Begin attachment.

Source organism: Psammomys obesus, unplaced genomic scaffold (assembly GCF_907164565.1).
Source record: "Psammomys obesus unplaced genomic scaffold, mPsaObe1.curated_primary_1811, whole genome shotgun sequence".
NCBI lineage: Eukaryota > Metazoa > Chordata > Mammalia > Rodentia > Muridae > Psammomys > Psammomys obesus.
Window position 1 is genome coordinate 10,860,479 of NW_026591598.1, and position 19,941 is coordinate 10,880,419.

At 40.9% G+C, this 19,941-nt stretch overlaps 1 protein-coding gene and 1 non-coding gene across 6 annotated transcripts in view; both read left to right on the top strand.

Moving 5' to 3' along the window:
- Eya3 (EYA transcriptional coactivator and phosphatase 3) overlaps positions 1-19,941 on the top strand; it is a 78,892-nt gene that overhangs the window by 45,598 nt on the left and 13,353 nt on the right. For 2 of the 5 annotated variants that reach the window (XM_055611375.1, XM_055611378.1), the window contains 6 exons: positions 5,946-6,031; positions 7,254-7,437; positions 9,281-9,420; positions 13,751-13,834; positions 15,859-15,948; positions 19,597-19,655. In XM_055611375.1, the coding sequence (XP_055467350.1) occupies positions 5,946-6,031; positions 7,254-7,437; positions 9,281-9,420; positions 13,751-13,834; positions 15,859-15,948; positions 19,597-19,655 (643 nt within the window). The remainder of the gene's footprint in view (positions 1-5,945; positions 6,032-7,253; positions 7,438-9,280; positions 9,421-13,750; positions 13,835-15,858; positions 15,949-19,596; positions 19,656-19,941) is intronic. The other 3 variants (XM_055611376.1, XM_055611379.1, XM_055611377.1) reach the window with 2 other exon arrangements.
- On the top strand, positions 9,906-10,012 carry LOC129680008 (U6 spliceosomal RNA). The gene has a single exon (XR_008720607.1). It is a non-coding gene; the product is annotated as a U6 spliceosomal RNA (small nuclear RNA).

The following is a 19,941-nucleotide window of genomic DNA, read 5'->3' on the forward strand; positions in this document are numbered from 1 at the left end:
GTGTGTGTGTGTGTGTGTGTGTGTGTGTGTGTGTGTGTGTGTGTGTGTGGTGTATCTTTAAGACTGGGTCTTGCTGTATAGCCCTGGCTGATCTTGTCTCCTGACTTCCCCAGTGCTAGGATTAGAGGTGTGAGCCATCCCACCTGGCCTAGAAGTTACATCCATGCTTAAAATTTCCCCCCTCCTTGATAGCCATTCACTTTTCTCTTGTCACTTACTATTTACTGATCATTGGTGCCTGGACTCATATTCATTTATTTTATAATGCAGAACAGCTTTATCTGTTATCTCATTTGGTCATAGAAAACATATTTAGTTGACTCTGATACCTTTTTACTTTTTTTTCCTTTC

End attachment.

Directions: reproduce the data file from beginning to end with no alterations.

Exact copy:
Source organism: Psammomys obesus, unplaced genomic scaffold (assembly GCF_907164565.1).
Source record: "Psammomys obesus unplaced genomic scaffold, mPsaObe1.curated_primary_1811, whole genome shotgun sequence".
NCBI lineage: Eukaryota > Metazoa > Chordata > Mammalia > Rodentia > Muridae > Psammomys > Psammomys obesus.
Window position 1 is genome coordinate 10,860,479 of NW_026591598.1, and position 19,941 is coordinate 10,880,419.

At 40.9% G+C, this 19,941-nt stretch overlaps 1 protein-coding gene and 1 non-coding gene across 6 annotated transcripts in view; both read left to right on the top strand.

Moving 5' to 3' along the window:
- Eya3 (EYA transcriptional coactivator and phosphatase 3) overlaps positions 1-19,941 on the top strand; it is a 78,892-nt gene that overhangs the window by 45,598 nt on the left and 13,353 nt on the right. For 2 of the 5 annotated variants that reach the window (XM_055611375.1, XM_055611378.1), the window contains 6 exons: positions 5,946-6,031; positions 7,254-7,437; positions 9,281-9,420; positions 13,751-13,834; positions 15,859-15,948; positions 19,597-19,655. In XM_055611375.1, the coding sequence (XP_055467350.1) occupies positions 5,946-6,031; positions 7,254-7,437; positions 9,281-9,420; positions 13,751-13,834; positions 15,859-15,948; positions 19,597-19,655 (643 nt within the window). The remainder of the gene's footprint in view (positions 1-5,945; positions 6,032-7,253; positions 7,438-9,280; positions 9,421-13,750; positions 13,835-15,858; positions 15,949-19,596; positions 19,656-19,941) is intronic. The other 3 variants (XM_055611376.1, XM_055611379.1, XM_055611377.1) reach the window with 2 other exon arrangements.
- On the top strand, positions 9,906-10,012 carry LOC129680008 (U6 spliceosomal RNA). The gene has a single exon (XR_008720607.1). It is a non-coding gene; the product is annotated as a U6 spliceosomal RNA (small nuclear RNA).

The following is a 19,941-nucleotide window of genomic DNA, read 5'->3' on the forward strand; positions in this document are numbered from 1 at the left end:
GTGTGTGTGTGTGTGTGTGTGTGTGTGTGTGTGTGTGTGTGTGTGTGTGGTGTATCTTTAAGACTGGGTCTTGCTGTATAGCCCTGGCTGATCTTGTCTCCTGACTTCCCCAGTGCTAGGATTAGAGGTGTGAGCCATCCCACCTGGCCTAGAAGTTACATCCATGCTTAAAATTTCCCCCCTCCTTGATAGCCATTCACTTTTCTCTTGTCACTTACTATTTACTGATCATTGGTGCCTGGACTCATATTCATTTATTTTATAATGCAGAACAGCTTTATCTGTTATCTCATTTGGTCATAGAAAACATATTTAGTTGACTCTGATACCTTTTTACTTTTTTTTCCTTTC